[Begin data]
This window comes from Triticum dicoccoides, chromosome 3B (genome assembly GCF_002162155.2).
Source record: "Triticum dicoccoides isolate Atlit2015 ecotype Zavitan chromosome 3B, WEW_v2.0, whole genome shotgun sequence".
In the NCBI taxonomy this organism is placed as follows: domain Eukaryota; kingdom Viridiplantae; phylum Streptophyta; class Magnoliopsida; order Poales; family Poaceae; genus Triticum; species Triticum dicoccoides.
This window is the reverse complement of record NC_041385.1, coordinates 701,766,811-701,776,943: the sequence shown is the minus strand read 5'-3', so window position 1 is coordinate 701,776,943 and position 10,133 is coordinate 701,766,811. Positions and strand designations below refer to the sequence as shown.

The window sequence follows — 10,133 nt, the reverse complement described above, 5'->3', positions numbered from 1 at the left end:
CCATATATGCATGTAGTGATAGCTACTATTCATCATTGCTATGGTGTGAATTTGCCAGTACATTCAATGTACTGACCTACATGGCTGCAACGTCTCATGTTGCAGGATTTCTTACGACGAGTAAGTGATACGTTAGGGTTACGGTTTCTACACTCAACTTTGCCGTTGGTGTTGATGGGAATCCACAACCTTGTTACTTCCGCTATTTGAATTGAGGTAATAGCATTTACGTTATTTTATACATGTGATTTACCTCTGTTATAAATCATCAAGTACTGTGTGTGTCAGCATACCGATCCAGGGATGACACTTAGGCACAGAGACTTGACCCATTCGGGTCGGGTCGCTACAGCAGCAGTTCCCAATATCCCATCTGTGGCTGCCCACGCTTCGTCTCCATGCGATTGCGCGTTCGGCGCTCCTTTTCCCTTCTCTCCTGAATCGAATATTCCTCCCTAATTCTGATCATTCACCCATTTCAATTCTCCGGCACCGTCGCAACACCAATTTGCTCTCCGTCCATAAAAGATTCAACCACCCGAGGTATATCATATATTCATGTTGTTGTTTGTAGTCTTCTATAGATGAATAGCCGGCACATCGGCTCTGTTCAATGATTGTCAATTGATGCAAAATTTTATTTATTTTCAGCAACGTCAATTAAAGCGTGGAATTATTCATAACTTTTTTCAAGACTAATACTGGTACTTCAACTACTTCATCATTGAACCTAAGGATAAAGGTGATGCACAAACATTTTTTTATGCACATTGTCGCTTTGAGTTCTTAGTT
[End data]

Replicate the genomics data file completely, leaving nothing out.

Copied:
This window comes from Triticum dicoccoides, chromosome 3B (genome assembly GCF_002162155.2).
Source record: "Triticum dicoccoides isolate Atlit2015 ecotype Zavitan chromosome 3B, WEW_v2.0, whole genome shotgun sequence".
In the NCBI taxonomy this organism is placed as follows: domain Eukaryota; kingdom Viridiplantae; phylum Streptophyta; class Magnoliopsida; order Poales; family Poaceae; genus Triticum; species Triticum dicoccoides.
This window is the reverse complement of record NC_041385.1, coordinates 701,766,811-701,776,943: the sequence shown is the minus strand read 5'-3', so window position 1 is coordinate 701,776,943 and position 10,133 is coordinate 701,766,811. Positions and strand designations below refer to the sequence as shown.

The window sequence follows — 10,133 nt, the reverse complement described above, 5'->3', positions numbered from 1 at the left end:
CCATATATGCATGTAGTGATAGCTACTATTCATCATTGCTATGGTGTGAATTTGCCAGTACATTCAATGTACTGACCTACATGGCTGCAACGTCTCATGTTGCAGGATTTCTTACGACGAGTAAGTGATACGTTAGGGTTACGGTTTCTACACTCAACTTTGCCGTTGGTGTTGATGGGAATCCACAACCTTGTTACTTCCGCTATTTGAATTGAGGTAATAGCATTTACGTTATTTTATACATGTGATTTACCTCTGTTATAAATCATCAAGTACTGTGTGTGTCAGCATACCGATCCAGGGATGACACTTAGGCACAGAGACTTGACCCATTCGGGTCGGGTCGCTACAGCAGCAGTTCCCAATATCCCATCTGTGGCTGCCCACGCTTCGTCTCCATGCGATTGCGCGTTCGGCGCTCCTTTTCCCTTCTCTCCTGAATCGAATATTCCTCCCTAATTCTGATCATTCACCCATTTCAATTCTCCGGCACCGTCGCAACACCAATTTGCTCTCCGTCCATAAAAGATTCAACCACCCGAGGTATATCATATATTCATGTTGTTGTTTGTAGTCTTCTATAGATGAATAGCCGGCACATCGGCTCTGTTCAATGATTGTCAATTGATGCAAAATTTTATTTATTTTCAGCAACGTCAATTAAAGCGTGGAATTATTCATAACTTTTTTCAAGACTAATACTGGTACTTCAACTACTTCATCATTGAACCTAAGGATAAAGGTGATGCACAAACATTTTTTTATGCACATTGTCGCTTTGAGTTCTTAGTT